As Europe’s flagship privacy law celebrates its second birthday, a question still dogs regulators: Where is the big-ticket enforcement?
Since May, 2018, European privacy watchdogs have levied just over €150 million in fines under the General Data Protection Regulation, or GDPR.
Collectively, regulators’ budgets to police and enforce the rules now stand at almost €300 million, an amount far lower than what many officials would like. Almost 300,000 complaints have been filed against everyone from Facebook and Google to mom-and-pop stores across the 27-country bloc.
But two years since the EU’s flagship privacy regime came online, Silicon Valley’s biggest names remain largely unscathed despite a volley of complaints. Ireland, which plays hosts to many of these tech giants, announced Friday it had finalized an investigation into Twitter, its first targeting a Silicon Valley firm.
The decision has been submitted to other EU regulators who must approve it. A final decision and possible fine are due next month.
The Netherlands is still investigating Netflix, while Luxembourg’s privacy authority, which has jurisdiction over Amazon and Paypal among others, has yet to issue a single enforcement notice.
“I’m completely critical of the enforcement structure of the GDPR,” Johannes Caspar, head of Hamburg’s data protection agency, told POLITICO. “The whole system doesn’t work.”
David vs. Goliath
Part of the problem is clunky cooperation between EU officials.
Under the region’s new privacy laws, the watchdog where a company is headquartered is responsible for investigating all possible infractions by that firm across the bloc. But some authorities, notably those in Germany, have criticized the system as ineffective and ultimately unfit to protect Europeans’ privacy rights. They have suggested the creation of a pan-European regulator to rein in Big Tech.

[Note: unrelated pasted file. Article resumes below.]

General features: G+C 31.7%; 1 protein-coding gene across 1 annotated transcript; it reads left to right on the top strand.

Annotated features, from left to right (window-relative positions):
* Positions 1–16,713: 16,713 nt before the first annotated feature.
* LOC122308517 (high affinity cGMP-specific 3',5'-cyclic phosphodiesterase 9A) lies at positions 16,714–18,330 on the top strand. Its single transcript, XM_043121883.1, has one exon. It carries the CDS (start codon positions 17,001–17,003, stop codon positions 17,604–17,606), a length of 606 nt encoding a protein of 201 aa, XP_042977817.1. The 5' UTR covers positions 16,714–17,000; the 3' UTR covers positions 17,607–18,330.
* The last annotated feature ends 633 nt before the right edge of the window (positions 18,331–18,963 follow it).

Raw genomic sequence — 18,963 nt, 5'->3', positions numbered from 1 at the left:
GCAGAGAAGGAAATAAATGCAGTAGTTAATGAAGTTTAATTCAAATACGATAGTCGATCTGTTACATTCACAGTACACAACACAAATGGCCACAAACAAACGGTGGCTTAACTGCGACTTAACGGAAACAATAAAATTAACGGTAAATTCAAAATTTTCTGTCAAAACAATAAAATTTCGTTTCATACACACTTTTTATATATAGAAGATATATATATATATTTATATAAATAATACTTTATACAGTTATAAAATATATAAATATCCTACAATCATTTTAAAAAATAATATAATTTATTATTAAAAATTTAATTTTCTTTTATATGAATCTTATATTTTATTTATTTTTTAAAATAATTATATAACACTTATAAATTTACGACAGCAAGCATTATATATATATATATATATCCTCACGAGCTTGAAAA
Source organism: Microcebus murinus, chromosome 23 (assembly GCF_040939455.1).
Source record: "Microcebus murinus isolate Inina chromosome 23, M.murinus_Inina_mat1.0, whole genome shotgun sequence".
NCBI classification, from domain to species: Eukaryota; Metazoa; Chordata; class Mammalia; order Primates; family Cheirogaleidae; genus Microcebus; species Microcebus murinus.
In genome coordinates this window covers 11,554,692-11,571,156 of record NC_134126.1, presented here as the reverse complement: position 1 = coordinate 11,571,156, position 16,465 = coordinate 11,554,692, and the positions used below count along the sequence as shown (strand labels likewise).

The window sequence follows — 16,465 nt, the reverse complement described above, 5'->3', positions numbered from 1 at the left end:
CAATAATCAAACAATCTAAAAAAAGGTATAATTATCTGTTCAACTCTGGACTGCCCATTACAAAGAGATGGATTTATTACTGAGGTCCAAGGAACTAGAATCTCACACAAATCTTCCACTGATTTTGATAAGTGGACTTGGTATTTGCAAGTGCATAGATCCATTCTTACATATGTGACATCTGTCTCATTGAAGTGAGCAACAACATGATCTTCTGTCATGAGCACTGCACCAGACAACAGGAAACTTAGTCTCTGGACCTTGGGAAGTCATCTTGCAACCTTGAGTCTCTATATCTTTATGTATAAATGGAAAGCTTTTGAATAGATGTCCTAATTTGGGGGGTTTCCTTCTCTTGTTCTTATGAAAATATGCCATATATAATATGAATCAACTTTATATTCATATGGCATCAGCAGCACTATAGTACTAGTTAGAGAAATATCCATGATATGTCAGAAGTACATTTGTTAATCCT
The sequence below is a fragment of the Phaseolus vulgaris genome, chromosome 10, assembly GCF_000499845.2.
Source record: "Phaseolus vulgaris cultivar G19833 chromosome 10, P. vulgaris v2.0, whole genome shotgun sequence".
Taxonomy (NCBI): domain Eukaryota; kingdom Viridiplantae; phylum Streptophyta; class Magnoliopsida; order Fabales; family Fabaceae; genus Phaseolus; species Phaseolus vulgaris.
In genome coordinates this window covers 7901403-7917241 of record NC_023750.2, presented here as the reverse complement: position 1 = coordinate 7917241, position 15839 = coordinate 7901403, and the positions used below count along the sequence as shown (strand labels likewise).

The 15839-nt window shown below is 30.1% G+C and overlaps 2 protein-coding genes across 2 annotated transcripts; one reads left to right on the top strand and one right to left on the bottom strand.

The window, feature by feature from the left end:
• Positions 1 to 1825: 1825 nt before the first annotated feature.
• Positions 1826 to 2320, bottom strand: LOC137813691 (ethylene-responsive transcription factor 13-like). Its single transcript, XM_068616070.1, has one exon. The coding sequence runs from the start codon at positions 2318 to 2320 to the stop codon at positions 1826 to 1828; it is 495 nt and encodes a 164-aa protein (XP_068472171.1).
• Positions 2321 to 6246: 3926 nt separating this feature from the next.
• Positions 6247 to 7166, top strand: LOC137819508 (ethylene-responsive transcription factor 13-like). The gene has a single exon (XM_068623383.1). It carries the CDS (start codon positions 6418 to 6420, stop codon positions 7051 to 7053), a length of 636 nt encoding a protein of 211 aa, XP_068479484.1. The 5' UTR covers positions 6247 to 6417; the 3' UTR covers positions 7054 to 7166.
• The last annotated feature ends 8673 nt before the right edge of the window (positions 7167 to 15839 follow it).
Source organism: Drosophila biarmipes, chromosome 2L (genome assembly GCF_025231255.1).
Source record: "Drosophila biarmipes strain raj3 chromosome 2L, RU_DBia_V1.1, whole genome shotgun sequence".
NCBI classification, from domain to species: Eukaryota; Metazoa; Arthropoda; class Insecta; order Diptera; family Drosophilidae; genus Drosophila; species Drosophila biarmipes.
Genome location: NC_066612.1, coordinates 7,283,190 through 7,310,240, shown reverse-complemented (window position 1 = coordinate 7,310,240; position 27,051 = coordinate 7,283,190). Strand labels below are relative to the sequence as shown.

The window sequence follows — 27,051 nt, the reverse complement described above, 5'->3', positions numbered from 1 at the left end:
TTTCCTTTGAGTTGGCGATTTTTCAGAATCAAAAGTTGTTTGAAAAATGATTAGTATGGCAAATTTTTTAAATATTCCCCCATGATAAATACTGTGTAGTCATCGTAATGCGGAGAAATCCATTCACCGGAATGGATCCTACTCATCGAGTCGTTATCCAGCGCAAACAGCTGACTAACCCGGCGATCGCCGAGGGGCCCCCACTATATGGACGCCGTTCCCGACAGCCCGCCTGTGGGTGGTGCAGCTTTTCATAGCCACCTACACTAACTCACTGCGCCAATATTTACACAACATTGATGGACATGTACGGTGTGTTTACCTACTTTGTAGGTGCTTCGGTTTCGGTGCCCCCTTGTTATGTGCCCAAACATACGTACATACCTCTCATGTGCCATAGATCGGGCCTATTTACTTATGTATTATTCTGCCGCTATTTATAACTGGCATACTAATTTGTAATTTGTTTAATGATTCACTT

But such a wholesale change is beyond the scope of the European Commission’s upcoming evaluation of the rules, which is expected on June 10. More likely is a call for greater use of existing cooperation mechanisms, including a monthly meeting among regulators in Brussels.
“One of the problems with the GDPR is that it has become the law of everything,” said Helen Dixon, the Irish privacy regulator, in an interview with POLITICO. “It’s drawing data protection authorities into making an awful lot of decisions that impact societies and individuals that appear to go well beyond the data processing.”
The coronavirus crisis has piled extra pressure on regulators as governments have turned to data gathering techniques, from contact-tracing smartphone apps to thermal cameras for temperature checks, to halt the virus’ spread.
Regulators have offered vastly different responses to those activities.
One theme unites all regulators, however — a lack of resources.
Amazon’s global revenue exceeded €257 billion last year, but the Luxembourg authority overseeing its EU operations has a budget just shy of €5.5 million, with 43 employees.
The Irish watchdog’s annual budget of around €15 million is mostly pocket change compared with the billions earned annually by Facebook, Google and Microsoft. Almost every EU agency is understaffed and underfunded for the job they have been tasked with under the new rules.
Against that backdrop, it’s easy to see why watchdogs are cautious. Their legal firepower is no match for the deep bench of lawyers that international companies can throw at lengthy appeals.
Such costly missteps are already part of the legal landscape. Record multimillion-pound fines announced last summer by the U.K.’s data protection authority have yet to materialize, and look almost certain to be much lower than initially proposed. Courts have overturned privacy penalties in Poland, Belgium and Bulgaria, fueling worries within agencies of potential future missteps.
“One of the biggest mistakes that we can do is to go fast with some things and to lose it in judicial review,” said European Data Protection Supervisor Wojciech Wiewiórowski when he took office back in December. “If we fail judicial review, not because of the merit of the case, but because of some formality that was done wrongly on the road for the lack of the process and the proceedings, it would be disaster.”